Daily Prosthetic Leg Maintenance, Comfort, and Care
Prostheses undergo a lot of stress from daily use - this is a fact of life that people with disability live with every day. Maintaining one's prosthesis is an important part of living with disability, which is why it's crucial to have a habit of cleaning the prosthesis for one's own comfort, personal care, and prosthetic maintenance.
With that in mind, caring for one's prosthesis, such as a prosthetic leg, can be a confusing endeavour at first. This article aims to provide a quick guide on basic care and maintenance for prosthetic care. These steps for prosthetic care can be done from the comfort of one's own home with little to no assistance needed, and only require basic tools.
Let's get into it.
The first step is carefully removing one's prosthetic. This may seem obvious, but wearing one's prosthesis constantly can give rise to muscle aches and dull pains around the stump area - it can be tempting to quickly remove the prosthesis and let it fall where it may. However, doing so can damage the prosthesis, either from the impact of falling and hitting objects on its way down, or from tension stress resulting from the careless removal of the prosthesis.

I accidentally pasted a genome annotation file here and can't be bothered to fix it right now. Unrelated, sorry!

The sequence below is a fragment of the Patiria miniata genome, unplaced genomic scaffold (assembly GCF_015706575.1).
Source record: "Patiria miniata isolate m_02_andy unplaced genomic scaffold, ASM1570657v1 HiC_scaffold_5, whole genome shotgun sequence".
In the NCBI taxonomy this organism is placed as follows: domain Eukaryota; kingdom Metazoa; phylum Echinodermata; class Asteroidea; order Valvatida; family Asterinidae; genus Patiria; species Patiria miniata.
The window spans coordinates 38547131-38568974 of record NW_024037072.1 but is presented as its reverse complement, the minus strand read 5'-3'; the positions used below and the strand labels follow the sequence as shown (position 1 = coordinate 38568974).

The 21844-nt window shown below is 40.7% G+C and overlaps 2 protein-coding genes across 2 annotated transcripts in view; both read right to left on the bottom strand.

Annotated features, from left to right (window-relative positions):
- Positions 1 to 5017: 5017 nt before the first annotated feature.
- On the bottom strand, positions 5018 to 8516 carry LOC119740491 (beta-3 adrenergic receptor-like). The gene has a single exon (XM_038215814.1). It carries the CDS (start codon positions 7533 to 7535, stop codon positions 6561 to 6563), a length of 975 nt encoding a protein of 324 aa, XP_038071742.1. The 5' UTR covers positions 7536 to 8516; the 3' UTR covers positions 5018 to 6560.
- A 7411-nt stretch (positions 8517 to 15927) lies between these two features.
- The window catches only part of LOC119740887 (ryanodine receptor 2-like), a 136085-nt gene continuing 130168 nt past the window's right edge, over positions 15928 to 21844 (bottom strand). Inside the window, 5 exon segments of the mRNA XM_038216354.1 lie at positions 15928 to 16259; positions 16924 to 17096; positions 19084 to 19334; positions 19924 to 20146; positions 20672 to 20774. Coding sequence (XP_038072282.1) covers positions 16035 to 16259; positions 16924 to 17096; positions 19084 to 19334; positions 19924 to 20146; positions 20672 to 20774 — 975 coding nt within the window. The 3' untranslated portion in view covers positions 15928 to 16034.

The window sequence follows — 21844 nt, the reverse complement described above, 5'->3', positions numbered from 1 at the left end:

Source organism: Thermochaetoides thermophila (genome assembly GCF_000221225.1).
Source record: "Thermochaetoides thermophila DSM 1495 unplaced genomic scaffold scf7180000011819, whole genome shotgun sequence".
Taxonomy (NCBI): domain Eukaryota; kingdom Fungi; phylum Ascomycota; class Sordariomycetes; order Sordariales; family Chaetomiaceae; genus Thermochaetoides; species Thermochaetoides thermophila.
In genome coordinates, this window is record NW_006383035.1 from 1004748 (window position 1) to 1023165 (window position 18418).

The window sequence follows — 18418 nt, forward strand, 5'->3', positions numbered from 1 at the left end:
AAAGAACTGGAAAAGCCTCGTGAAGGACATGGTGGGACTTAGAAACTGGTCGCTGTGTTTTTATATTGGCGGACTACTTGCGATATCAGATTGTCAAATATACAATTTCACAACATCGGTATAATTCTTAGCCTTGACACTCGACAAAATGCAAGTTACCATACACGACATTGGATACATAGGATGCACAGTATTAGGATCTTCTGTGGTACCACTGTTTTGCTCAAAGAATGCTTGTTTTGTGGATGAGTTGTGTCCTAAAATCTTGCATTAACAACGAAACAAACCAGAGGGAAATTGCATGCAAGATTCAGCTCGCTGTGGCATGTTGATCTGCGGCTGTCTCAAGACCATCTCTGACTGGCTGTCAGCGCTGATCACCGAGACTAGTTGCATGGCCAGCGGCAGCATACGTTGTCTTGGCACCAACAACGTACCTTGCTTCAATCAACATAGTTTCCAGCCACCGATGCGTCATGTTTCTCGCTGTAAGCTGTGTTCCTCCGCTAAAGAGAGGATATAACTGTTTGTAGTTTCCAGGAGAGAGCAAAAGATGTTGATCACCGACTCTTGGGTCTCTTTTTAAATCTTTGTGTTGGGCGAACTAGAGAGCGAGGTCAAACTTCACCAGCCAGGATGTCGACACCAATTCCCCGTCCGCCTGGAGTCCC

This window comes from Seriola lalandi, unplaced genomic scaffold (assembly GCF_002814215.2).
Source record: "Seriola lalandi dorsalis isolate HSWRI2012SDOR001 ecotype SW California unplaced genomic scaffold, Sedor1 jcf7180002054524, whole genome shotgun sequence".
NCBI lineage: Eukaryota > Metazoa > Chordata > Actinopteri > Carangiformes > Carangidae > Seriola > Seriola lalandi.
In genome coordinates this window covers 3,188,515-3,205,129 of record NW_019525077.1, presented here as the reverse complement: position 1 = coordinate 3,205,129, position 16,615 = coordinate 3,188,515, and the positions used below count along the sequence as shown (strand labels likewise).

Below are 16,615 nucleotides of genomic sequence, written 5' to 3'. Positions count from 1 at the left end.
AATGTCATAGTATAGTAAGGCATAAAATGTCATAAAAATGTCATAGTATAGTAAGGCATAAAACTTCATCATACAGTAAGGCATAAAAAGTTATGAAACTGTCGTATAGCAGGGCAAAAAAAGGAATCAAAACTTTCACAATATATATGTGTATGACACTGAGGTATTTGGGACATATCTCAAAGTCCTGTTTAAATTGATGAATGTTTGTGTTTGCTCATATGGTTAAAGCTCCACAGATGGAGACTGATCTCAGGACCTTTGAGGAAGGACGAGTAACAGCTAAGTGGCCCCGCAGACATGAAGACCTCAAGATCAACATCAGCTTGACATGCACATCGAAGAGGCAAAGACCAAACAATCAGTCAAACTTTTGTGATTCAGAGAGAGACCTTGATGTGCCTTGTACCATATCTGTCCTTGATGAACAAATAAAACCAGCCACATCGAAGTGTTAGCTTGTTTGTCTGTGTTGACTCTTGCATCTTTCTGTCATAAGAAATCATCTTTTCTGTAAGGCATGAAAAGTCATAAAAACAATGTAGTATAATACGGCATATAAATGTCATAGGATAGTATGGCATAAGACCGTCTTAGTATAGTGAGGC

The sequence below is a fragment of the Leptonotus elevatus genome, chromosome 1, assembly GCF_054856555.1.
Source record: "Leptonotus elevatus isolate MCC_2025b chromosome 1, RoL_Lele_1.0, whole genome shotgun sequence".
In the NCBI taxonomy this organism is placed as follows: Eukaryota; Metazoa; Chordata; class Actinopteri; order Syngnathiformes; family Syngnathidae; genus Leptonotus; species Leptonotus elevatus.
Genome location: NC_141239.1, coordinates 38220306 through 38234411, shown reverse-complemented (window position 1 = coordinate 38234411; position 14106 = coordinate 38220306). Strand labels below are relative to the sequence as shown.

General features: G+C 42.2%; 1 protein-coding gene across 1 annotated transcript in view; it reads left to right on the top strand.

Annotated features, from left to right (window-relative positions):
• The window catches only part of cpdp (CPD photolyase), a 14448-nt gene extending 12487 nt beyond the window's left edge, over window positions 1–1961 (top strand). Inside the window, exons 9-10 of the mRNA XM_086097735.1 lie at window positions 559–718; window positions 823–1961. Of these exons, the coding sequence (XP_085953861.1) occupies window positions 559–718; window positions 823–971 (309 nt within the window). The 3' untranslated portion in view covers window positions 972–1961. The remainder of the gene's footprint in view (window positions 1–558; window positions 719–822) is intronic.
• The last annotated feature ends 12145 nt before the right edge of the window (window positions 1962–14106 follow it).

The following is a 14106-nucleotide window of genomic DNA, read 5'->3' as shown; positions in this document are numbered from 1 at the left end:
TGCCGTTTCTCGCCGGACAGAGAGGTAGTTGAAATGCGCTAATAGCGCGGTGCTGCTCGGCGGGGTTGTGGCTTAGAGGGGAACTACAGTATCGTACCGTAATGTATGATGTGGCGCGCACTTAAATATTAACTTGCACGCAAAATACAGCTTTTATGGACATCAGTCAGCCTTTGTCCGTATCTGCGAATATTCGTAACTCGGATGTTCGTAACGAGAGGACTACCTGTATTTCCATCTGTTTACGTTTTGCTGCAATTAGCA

Do note that if the prosthesis is causing sharp or intense pain, ask for assistance in removing it for temporary relief, and contact your physician and prosthesis outfitter for pain relief and possible prosthesis adjustments, respectively.
The second step is to wipe the prosthesis down with a clean cloth to remove any dirt adhering to the prosthesis. Depending on the material the prosthesis is made of, a damp cloth may also work for a quick clean-down. Air-dry your prosthesis when using a damp cloth to clean it - don't use a blow-dryer, as it might warp the surface of the prosthesis.
Pay special attention to cleaning the socket of the prosthesis, as well. Check the inside of the socket to see if there are any bits or pieces of dirt caught in it, and clean it out with a soft cloth. Spray down the socket with an alcohol-based cleaner and wipe to dry. Cleaning out the socket should be done at least once a week, ideally.
The third step is to wash the prosthesis socks and gel liners. This step must be done as often as one can manage, as these parts of prosthetic wear are in close contact with skin, which means they absorb sweat, in turn, making them susceptible to bacterial growth that can cause skin allergies and infections. When washing, use antibacterial soap and water. Gel liners and socks may come with instructions for cleaning; simply follow these instructions for best results.
Finally, if the prosthesis is damaged, do not hesitate to contact a professional for assistance. Also, replace the socks and gel liners if they have deteriorated to an unusable state.
These steps may seem really simple and basic, but they can extend the lifespan of your prosthesis and its accessories. Cleanliness and mindfulness go a long way in keeping things from deteriorating, not to mention ensuring the best comfort and care for both the wearer and the prosthesis.